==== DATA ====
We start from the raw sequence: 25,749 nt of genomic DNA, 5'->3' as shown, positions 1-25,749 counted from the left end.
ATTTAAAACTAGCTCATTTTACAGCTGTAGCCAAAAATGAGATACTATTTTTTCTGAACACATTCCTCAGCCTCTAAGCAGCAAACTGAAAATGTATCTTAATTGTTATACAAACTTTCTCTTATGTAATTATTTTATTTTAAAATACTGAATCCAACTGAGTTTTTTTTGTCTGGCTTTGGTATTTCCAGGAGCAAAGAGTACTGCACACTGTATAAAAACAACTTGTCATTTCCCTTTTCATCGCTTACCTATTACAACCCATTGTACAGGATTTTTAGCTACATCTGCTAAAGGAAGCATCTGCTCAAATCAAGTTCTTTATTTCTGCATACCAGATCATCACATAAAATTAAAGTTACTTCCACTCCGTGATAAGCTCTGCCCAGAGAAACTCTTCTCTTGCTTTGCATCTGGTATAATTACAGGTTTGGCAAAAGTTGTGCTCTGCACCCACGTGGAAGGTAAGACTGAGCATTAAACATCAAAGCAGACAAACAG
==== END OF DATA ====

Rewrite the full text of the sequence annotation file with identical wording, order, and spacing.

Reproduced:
We start from the raw sequence: 25,749 nt of genomic DNA, 5'->3' as shown, positions 1-25,749 counted from the left end.
ATTTAAAACTAGCTCATTTTACAGCTGTAGCCAAAAATGAGATACTATTTTTTCTGAACACATTCCTCAGCCTCTAAGCAGCAAACTGAAAATGTATCTTAATTGTTATACAAACTTTCTCTTATGTAATTATTTTATTTTAAAATACTGAATCCAACTGAGTTTTTTTTGTCTGGCTTTGGTATTTCCAGGAGCAAAGAGTACTGCACACTGTATAAAAACAACTTGTCATTTCCCTTTTCATCGCTTACCTATTACAACCCATTGTACAGGATTTTTAGCTACATCTGCTAAAGGAAGCATCTGCTCAAATCAAGTTCTTTATTTCTGCATACCAGATCATCACATAAAATTAAAGTTACTTCCACTCCGTGATAAGCTCTGCCCAGAGAAACTCTTCTCTTGCTTTGCATCTGGTATAATTACAGGTTTGGCAAAAGTTGTGCTCTGCACCCACGTGGAAGGTAAGACTGAGCATTAAACATCAAAGCAGACAAACAG